German for international scientific and academic communication

Authored by: Ulrich Ammon , David Charlston

The Position of the German Language in the World

Print publication date:  September  2019
Online publication date:  August  2019

Print ISBN: 9781138717657
eBook ISBN: 9781315157870
Adobe ISBN:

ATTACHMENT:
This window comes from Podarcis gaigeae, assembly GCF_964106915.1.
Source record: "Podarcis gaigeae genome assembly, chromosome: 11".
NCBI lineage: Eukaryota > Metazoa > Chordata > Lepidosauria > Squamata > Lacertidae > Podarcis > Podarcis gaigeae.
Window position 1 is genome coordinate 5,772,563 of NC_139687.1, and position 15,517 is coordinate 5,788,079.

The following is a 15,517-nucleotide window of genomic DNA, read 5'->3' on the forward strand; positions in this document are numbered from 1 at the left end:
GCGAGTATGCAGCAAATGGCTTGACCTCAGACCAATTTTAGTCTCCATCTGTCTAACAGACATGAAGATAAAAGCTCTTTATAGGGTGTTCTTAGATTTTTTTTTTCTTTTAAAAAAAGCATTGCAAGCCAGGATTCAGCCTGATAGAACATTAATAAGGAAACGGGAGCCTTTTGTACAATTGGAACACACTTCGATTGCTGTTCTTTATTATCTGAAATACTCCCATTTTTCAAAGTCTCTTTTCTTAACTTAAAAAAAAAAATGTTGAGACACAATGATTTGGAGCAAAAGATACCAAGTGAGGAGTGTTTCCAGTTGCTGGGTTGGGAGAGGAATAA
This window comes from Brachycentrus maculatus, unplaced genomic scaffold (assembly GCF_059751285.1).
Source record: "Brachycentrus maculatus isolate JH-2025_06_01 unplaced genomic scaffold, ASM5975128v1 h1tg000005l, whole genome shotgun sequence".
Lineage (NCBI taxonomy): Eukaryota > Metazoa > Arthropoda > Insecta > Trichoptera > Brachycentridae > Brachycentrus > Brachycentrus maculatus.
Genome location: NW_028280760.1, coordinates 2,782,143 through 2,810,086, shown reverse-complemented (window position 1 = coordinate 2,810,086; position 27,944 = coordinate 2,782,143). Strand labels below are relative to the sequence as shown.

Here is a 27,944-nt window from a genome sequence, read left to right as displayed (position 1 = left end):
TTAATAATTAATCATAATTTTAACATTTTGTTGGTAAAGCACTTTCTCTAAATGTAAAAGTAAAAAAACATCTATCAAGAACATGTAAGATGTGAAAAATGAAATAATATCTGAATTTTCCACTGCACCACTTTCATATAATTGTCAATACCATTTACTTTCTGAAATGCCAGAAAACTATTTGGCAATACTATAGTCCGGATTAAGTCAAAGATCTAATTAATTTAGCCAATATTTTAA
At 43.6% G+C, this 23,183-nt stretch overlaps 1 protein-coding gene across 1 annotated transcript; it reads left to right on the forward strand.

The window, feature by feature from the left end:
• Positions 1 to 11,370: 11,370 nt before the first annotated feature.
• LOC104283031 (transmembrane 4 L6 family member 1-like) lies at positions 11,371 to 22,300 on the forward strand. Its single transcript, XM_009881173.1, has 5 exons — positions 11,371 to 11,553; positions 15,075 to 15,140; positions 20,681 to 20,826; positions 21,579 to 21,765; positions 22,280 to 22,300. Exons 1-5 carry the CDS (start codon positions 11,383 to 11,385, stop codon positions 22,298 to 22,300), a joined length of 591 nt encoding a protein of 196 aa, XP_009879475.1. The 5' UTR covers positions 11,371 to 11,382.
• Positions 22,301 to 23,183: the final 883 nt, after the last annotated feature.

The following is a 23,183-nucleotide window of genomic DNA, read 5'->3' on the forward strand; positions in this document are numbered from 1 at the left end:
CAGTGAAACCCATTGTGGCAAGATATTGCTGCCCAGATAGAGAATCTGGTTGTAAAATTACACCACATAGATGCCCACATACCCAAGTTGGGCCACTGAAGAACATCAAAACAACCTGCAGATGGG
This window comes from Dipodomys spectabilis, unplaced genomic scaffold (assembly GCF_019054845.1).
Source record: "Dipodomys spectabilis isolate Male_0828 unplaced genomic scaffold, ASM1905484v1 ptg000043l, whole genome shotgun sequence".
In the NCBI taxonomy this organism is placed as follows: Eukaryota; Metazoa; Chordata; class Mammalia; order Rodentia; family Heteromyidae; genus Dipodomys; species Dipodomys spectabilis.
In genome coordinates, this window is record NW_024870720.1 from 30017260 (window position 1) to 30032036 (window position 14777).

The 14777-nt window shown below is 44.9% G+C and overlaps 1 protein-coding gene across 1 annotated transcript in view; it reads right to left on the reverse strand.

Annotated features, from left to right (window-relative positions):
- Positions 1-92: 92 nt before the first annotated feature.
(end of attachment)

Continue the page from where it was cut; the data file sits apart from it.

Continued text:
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In the action field of academic communication, there is ample evidence of how the historical German-language community made the gradual transition to using its own language. The transition to German as an academic language was a protracted process which began in the late Middle Ages with the turn away from Latin, occasionally interrupted by intermediate turns, primarily towards French in the seventeenth and eighteenth centuries (cf. Pörksen 1983, 1986, 1989; Schiewe 1991, 1996) and which was completed only in the second half of the nineteenth century (for an overview, see Skudlik 1988, 1990: 4–24). This progression can be explained with reference to the formation of nations in Europe. With all its diversions and delays, German history follows substantially the same principles as that of other European nations (Andersen 1983; Gellner 1983). In synoptic form, typical features were the development of roofing written varieties based on a continuum of dialects; emerging from this, a standard variety, or rather several of them, largely unified the language with reference to regions (cf. Ch. B.1; B.2); followed, then, by the large-scale shift in the German-language community from academic communication in foreign languages (Latin, French) to communication in German. In parallel with the formation of standard German varieties, a community for communication in German was also secured beyond state and national boundaries, especially between Germany, Austria and Switzerland. Based on the economic power and performance of its academic institutions and industrial research, this German communicative community represented one of the three globally leading academic centres, alongside the French-speaking and English-speaking communities. During these developments, German ultimately became one of the three internationally dominant languages for academic and scientific communication, alongside English and French. The German communicative community expanded to include foreign-language speakers in many countries. Along with the internationalism of scientific languages, communicative communities made up of native speakers and foreign-language speakers arose, but, because of the extensive multilingualism among the individuals participating, these communities overlapped and were not separate. Alongside the three most important academic centres, other, smaller centres were formed, e.g. with the Italian and Dutch languages.

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